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Submitted by Scott Cleland on Mon, 2011-12-12 13:59
Many thanks to Adam Thierer of the Technology Liberation Front, for selecting my book, Search & Destroy, as a top twenty most Important Cyber-Law & Info-Tech Policy books of 2011 because “it represented the beginning of an articulation of a philosophy of “cyber-conservatism.” I also thank Adam for his critical and insightful review of Search & Destroy, which clearly delineates his principled cyber-libertarian differences with my principled “cyber-conservative” views.
Submitted by Scott Cleland on Fri, 2011-12-09 10:15
The kerfuffle painting the Google Wallet App as an innocent victim of Verizon blocking -- in violation of an "open" Internet and net neutrality regulations -- completely misses the forest for the trees. This conflict revolves around two ongoing industry battles.
Submitted by Scott Cleland on Wed, 2011-11-30 12:04
The likely passage of online anti-piracy legislation (SOPA/PIPA) in 2012 has put a spotlight on the substantial ad-based business interests aligned with piracy and against piracy enforcement.
See my Forbes Tech Capitalist post here to learn why Grand Theft Auto-mated is such big business and so anti-piracy enforcement.
Submitted by Scott Cleland on Tue, 2011-11-15 12:19
In compiling and ranking the top threats facing Google, I was amazed at the breadth, depth, diversity and seriousness of the threats and liabilities facing Google.
Please see my Forbes Tech Capitalist post here to learn the ranking of what threats to Google are most serious and why.
Submitted by Scott Cleland on Fri, 2011-10-28 11:03
How could Google fail to meet the security needs of the City of Los Angeles in its trophy government cloud contract?
Learn why in my Forbes Tech Capitalist post here, entitled "Google Too Fast and Loose for LAPD."
Submitted by Scott Cleland on Tue, 2011-10-11 13:43
Google's Rogue WiSpy Invasive Behavior Proliferates -- Security is Google's Achilles Heel -- Part XIIISubmitted by Scott Cleland on Fri, 2011-06-17 11:59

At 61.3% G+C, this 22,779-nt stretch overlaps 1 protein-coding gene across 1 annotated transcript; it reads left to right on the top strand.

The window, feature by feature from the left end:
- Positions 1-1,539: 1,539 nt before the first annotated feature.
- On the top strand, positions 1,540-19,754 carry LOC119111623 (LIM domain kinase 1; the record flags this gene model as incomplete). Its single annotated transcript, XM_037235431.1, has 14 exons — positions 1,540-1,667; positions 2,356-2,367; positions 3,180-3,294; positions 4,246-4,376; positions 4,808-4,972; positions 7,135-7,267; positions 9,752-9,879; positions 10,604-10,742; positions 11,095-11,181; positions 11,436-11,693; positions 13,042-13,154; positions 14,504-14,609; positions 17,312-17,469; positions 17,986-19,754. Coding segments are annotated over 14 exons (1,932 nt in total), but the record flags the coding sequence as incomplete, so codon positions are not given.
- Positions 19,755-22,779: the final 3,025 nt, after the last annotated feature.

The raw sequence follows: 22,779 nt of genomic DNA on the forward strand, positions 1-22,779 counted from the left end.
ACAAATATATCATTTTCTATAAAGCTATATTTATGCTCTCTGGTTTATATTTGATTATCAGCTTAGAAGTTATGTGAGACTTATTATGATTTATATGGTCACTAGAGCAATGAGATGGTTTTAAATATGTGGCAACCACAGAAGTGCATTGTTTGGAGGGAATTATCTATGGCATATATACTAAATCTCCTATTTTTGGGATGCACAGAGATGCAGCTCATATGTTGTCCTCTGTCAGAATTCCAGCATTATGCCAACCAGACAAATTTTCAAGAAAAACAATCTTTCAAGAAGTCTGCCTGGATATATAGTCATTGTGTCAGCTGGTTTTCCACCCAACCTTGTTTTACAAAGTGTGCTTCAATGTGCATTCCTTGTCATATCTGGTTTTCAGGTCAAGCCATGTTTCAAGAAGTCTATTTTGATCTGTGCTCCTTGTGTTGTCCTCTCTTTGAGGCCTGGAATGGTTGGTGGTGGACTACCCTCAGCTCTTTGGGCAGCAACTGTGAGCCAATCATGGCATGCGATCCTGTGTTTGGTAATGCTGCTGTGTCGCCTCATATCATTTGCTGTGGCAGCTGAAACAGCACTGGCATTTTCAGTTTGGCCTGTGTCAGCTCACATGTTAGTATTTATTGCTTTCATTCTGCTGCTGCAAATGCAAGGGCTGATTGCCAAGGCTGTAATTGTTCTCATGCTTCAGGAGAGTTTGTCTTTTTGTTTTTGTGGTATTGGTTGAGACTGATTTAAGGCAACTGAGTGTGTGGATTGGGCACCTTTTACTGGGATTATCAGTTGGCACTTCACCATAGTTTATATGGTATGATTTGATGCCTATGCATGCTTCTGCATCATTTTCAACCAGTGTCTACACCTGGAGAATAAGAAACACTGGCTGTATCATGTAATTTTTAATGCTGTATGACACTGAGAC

Evidence continues to mount that Google's management and supervision of its Android operating system is out-of-control when it comes to protecting privacy and security.
Consider the growing pattern of Google's default design and behavior that maximizes collection of private information, which inherently puts users at greater security risk.
First, and profoundly disturbing, is a new TechRepublic revelation in a post by security blogger Donovan Colbert.
In setting up his new Android-based tablet, Mr. Colbert discovered that the Android operating system by default, i.e. without permission, automatically collected and implemented encrytion key passcodes to automatically gain access to private networks without the permission of the user. In Mr. Colbert's own words:
Top 10 Reasons Google Has Culpability in Gmail Security Breach -- Security is Google Achilles Heel Part XIISubmitted by Scott Cleland on Fri, 2011-06-03 11:01
Google's deep aversion to accountability was in full view in its blog response to the latest gmail security breach, in which Google placed most all of the blame on users and others, while largely trying to absolve Google of its responsibility and accountability in the matter as the world's largest source of private, sensitive and secret information.
Top 10 Reasons Google Has Culpability & Needs More Accountability:
Submitted by Scott Cleland on Thu, 2011-05-12 11:47
Submitted by Scott Cleland on Tue, 2011-05-10 11:57
I've long thought there was a big untold story about Google, essentially a book all about Google, but told from a user's perspective, rather than the well-worn path of Google books told largely from Google's own paternal perspective.
Given that Google is the most ubiquitous, powerful and disruptive company in the world, it seemed logical to me that users, and people affected by Google, had a lot of important and fundamental questions about Google that no book had ever tried to answer in a straightforward and well-defended manner.